Scala’s primary platform is the Java Virtual Machine (JVM). (Other supported platforms: Scala.js, Scala Native.)
Sometimes new JVM and JDK (Java Development Kit) versions require us to update Scala to remain compatible.
Version compatibility table
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|JDK version||Minimum Scala versions||Recommended Scala versions|
|17||see below||see below|
|16||2.13.5, 2.12.14 (forthcoming)||2.13.5, 2.12.14 (forthcoming)|
|13, 14, 15||2.13.2, 2.12.11||2.13.5, 2.12.13|
|12||2.13.1, 2.12.9||2.13.5, 2.12.13|
|11||2.13.0, 2.12.4, 2.11.12||2.13.5, 2.12.13, 2.11.12|
|8||2.13.0, 2.12.0, 2.11.0, 2.10.2||2.13.5, 2.12.13, 2.11.12, 2.10.7|
|6, 7||2.11.0, 2.10.0||2.11.12, 2.10.7|
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- This Scala IDE provides dedicated support for developing pure Scala and mixed applications. Scala IDE 3.0 offers a whole host of tools and features for developers, along with a few notable bug fixes. The advanced editing tools include code completion, implicit and semantic highlighting, and an all new indent guide.
Even when a version combination isn’t listed as supported, most features may still work. (But Scala 2.12+ definitely doesn’t work at all on JDK 6 or 7.)
In general, Scala works on JDK 11+, including GraalVM, but it probably won’t take special advantage of features that were added after JDK 8. See below.
Lightbend offers commercial support for Scala. The linked page includes contact information for inquiring about supported and recommended versions.
Running versus compiling
We generally recommend JDK 8 or 11 for compiling Scala code. Since the JVM tends to be backward compatible, it is usually safe to use a newer JVM for running your code, especially if you are not using JVM features designated “experimental” or “unsafe”.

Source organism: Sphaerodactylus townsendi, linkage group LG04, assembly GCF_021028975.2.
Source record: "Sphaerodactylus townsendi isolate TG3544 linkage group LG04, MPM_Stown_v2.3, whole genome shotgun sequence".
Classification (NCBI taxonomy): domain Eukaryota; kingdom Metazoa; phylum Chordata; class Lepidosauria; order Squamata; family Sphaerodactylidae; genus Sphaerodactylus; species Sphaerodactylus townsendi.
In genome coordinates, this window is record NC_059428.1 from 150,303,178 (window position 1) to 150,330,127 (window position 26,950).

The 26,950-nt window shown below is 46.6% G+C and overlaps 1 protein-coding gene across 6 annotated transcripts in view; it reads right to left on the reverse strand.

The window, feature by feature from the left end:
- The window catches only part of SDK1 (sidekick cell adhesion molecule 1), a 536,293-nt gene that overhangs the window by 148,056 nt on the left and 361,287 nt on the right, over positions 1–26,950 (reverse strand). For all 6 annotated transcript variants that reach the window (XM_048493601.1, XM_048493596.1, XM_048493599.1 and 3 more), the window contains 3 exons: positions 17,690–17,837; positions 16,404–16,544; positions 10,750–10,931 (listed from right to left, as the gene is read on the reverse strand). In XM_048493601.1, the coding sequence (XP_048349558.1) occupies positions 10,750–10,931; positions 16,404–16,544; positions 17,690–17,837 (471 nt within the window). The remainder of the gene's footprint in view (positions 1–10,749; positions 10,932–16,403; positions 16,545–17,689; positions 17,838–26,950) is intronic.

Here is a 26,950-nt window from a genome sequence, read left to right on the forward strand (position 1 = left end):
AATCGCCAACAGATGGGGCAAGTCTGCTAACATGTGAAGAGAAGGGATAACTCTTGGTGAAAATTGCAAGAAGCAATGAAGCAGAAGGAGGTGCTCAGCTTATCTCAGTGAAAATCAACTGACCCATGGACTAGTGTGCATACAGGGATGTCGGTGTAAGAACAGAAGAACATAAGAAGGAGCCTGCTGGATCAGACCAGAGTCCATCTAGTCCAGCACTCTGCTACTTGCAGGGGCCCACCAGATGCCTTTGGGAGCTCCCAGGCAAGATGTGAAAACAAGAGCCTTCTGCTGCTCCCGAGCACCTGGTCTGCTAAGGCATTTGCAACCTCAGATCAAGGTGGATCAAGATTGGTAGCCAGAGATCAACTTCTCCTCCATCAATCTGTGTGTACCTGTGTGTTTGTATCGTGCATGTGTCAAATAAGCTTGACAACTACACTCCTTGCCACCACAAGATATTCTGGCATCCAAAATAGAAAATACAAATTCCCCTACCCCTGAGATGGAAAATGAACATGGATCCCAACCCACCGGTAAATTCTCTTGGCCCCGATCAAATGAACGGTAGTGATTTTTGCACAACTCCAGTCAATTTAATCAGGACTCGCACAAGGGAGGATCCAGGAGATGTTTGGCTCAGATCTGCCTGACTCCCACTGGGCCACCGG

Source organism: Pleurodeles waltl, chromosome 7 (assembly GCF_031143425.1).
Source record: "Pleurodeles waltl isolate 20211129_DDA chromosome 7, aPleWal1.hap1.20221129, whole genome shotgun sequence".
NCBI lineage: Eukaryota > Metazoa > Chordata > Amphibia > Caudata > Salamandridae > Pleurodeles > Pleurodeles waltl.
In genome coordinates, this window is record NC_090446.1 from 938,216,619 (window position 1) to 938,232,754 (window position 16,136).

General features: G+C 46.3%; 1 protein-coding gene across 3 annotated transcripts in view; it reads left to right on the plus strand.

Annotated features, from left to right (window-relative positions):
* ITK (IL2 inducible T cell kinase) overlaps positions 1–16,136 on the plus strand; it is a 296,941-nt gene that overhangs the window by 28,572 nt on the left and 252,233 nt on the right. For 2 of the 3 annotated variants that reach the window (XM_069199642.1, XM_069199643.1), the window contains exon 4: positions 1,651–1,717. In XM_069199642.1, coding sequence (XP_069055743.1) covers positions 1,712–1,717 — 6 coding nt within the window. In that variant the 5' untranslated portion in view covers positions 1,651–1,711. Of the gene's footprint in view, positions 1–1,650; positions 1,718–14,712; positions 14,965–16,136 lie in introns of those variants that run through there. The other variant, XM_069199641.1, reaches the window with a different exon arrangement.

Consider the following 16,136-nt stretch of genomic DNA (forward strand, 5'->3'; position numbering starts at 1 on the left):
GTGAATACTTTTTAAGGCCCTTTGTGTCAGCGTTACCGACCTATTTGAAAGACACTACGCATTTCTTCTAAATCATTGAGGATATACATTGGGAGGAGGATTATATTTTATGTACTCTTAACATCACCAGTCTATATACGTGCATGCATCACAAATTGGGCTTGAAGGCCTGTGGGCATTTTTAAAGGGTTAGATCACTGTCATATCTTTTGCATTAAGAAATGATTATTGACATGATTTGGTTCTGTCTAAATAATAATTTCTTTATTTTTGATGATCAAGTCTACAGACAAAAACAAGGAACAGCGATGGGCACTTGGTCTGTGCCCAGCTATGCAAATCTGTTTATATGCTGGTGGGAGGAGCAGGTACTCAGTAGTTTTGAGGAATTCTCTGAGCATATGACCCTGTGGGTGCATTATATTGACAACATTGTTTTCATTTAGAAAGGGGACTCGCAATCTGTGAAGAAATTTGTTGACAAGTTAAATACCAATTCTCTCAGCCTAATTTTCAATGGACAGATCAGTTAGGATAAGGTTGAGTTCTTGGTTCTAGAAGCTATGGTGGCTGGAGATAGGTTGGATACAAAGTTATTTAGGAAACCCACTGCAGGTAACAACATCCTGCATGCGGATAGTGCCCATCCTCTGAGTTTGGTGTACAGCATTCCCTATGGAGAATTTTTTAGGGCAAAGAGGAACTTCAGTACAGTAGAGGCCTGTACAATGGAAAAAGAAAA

If you compile on JDK 11+ but have users on JDK 8, additional care is needed to avoid using APIs and features that don’t exist in 8. Therefore, compiling on 8 may be the safer choice. Some Scala developers use JDK 11+ for their daily work but do release builds on JDK 8.
Long Term Support (LTS) versions
After Java 8, Oracle introduced the concept of LTS versions of the JDK. These versions will remain supported (by Oracle, and likely by the rest of the ecosystem, including Scala) for longer than the versions in between. See https://www.oracle.com/technetwork/java/eol-135779.html.
JDK 8 and 11 are LTS versions. The next LTS version will be JDK 17, planned for September 2021.
Scala provides experimental support for running the Scala compiler on non-LTS versions of the JDK. The current LTS versions are normally tested in our CI matrix and by the Scala community build. We may also test non-LTS versions, but any issues found there are considered lower priority, and will not be considered release blockers. (Lightbend may be able to offer faster resolution of issues like this under commercial support.)
As already mentioned, Scala code compiled on JDK 8 should run without problems in later JVMs. We will give higher priority to bugs that break this property. (For example, later in the 2.13.x series we hope to provide support for JPMS module access checks, to ensure your code won’t incur
LinkageErrors due to module access violations.)
JDK vendors and distributions
In almost every case, you’re free to use the JDK and JVM of your choice.
JDK 8 users typically use the Oracle JDK or some flavor of OpenJDK.
Most JDK 11+ users are using either OpenJDK or GraalVM.
OpenJDK comes in various flavors, offered by different providers. We build and test Scala using AdoptOpenJDK in particular, but the differences are unlikely to matter to most users.